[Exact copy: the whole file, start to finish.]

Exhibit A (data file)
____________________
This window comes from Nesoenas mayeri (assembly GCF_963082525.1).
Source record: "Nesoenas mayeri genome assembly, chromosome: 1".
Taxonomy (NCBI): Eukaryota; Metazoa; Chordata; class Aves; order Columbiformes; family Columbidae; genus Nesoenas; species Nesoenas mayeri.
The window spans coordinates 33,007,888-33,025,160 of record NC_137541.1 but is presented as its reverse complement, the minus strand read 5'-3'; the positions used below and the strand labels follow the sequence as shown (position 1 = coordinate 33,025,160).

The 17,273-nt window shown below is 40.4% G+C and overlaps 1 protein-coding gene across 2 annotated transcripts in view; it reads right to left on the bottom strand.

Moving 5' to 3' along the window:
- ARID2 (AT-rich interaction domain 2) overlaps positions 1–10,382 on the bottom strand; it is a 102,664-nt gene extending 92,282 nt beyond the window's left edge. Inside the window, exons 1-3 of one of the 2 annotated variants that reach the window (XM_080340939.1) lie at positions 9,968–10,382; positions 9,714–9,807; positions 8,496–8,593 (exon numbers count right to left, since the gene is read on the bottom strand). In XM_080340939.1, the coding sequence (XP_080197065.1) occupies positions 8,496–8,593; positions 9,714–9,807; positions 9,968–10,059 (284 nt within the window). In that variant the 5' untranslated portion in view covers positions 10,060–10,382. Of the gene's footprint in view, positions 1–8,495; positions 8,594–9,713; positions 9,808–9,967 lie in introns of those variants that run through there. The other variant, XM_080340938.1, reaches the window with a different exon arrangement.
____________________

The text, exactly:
This window comes from Nesoenas mayeri (assembly GCF_963082525.1).
Source record: "Nesoenas mayeri genome assembly, chromosome: 1".
Taxonomy (NCBI): Eukaryota; Metazoa; Chordata; class Aves; order Columbiformes; family Columbidae; genus Nesoenas; species Nesoenas mayeri.
The window spans coordinates 33,007,888-33,025,160 of record NC_137541.1 but is presented as its reverse complement, the minus strand read 5'-3'; the positions used below and the strand labels follow the sequence as shown (position 1 = coordinate 33,025,160).

The 17,273-nt window shown below is 40.4% G+C and overlaps 1 protein-coding gene across 2 annotated transcripts in view; it reads right to left on the bottom strand.

Moving 5' to 3' along the window:
- ARID2 (AT-rich interaction domain 2) overlaps positions 1–10,382 on the bottom strand; it is a 102,664-nt gene extending 92,282 nt beyond the window's left edge. Inside the window, exons 1-3 of one of the 2 annotated variants that reach the window (XM_080340939.1) lie at positions 9,968–10,382; positions 9,714–9,807; positions 8,496–8,593 (exon numbers count right to left, since the gene is read on the bottom strand). In XM_080340939.1, the coding sequence (XP_080197065.1) occupies positions 8,496–8,593; positions 9,714–9,807; positions 9,968–10,059 (284 nt within the window). In that variant the 5' untranslated portion in view covers positions 10,060–10,382. Of the gene's footprint in view, positions 1–8,495; positions 8,594–9,713; positions 9,808–9,967 lie in introns of those variants that run through there. The other variant, XM_080340938.1, reaches the window with a different exon arrangement.